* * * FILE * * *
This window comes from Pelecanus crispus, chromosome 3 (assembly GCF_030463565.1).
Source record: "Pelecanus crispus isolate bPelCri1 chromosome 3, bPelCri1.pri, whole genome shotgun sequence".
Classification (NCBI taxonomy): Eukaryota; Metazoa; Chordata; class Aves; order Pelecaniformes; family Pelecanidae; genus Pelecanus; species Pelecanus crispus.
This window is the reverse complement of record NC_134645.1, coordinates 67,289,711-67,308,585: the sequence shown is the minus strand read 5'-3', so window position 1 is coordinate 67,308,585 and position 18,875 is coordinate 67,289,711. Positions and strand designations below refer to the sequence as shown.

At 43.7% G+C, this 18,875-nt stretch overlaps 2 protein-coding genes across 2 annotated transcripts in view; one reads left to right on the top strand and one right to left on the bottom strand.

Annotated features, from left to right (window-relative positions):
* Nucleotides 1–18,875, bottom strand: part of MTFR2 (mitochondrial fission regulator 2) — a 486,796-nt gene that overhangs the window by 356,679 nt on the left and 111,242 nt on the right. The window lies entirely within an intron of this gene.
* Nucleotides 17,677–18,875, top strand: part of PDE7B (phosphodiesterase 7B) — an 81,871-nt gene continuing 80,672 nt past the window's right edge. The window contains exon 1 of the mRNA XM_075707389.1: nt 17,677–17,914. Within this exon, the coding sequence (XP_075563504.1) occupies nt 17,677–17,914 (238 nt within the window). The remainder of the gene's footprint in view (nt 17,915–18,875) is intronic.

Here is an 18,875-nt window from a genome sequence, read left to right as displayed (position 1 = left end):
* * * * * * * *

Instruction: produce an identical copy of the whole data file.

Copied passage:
This window comes from Pelecanus crispus, chromosome 3 (assembly GCF_030463565.1).
Source record: "Pelecanus crispus isolate bPelCri1 chromosome 3, bPelCri1.pri, whole genome shotgun sequence".
Classification (NCBI taxonomy): Eukaryota; Metazoa; Chordata; class Aves; order Pelecaniformes; family Pelecanidae; genus Pelecanus; species Pelecanus crispus.
This window is the reverse complement of record NC_134645.1, coordinates 67,289,711-67,308,585: the sequence shown is the minus strand read 5'-3', so window position 1 is coordinate 67,308,585 and position 18,875 is coordinate 67,289,711. Positions and strand designations below refer to the sequence as shown.

At 43.7% G+C, this 18,875-nt stretch overlaps 2 protein-coding genes across 2 annotated transcripts in view; one reads left to right on the top strand and one right to left on the bottom strand.

Annotated features, from left to right (window-relative positions):
* Nucleotides 1–18,875, bottom strand: part of MTFR2 (mitochondrial fission regulator 2) — a 486,796-nt gene that overhangs the window by 356,679 nt on the left and 111,242 nt on the right. The window lies entirely within an intron of this gene.
* Nucleotides 17,677–18,875, top strand: part of PDE7B (phosphodiesterase 7B) — an 81,871-nt gene continuing 80,672 nt past the window's right edge. The window contains exon 1 of the mRNA XM_075707389.1: nt 17,677–17,914. Within this exon, the coding sequence (XP_075563504.1) occupies nt 17,677–17,914 (238 nt within the window). The remainder of the gene's footprint in view (nt 17,915–18,875) is intronic.

Here is an 18,875-nt window from a genome sequence, read left to right as displayed (position 1 = left end):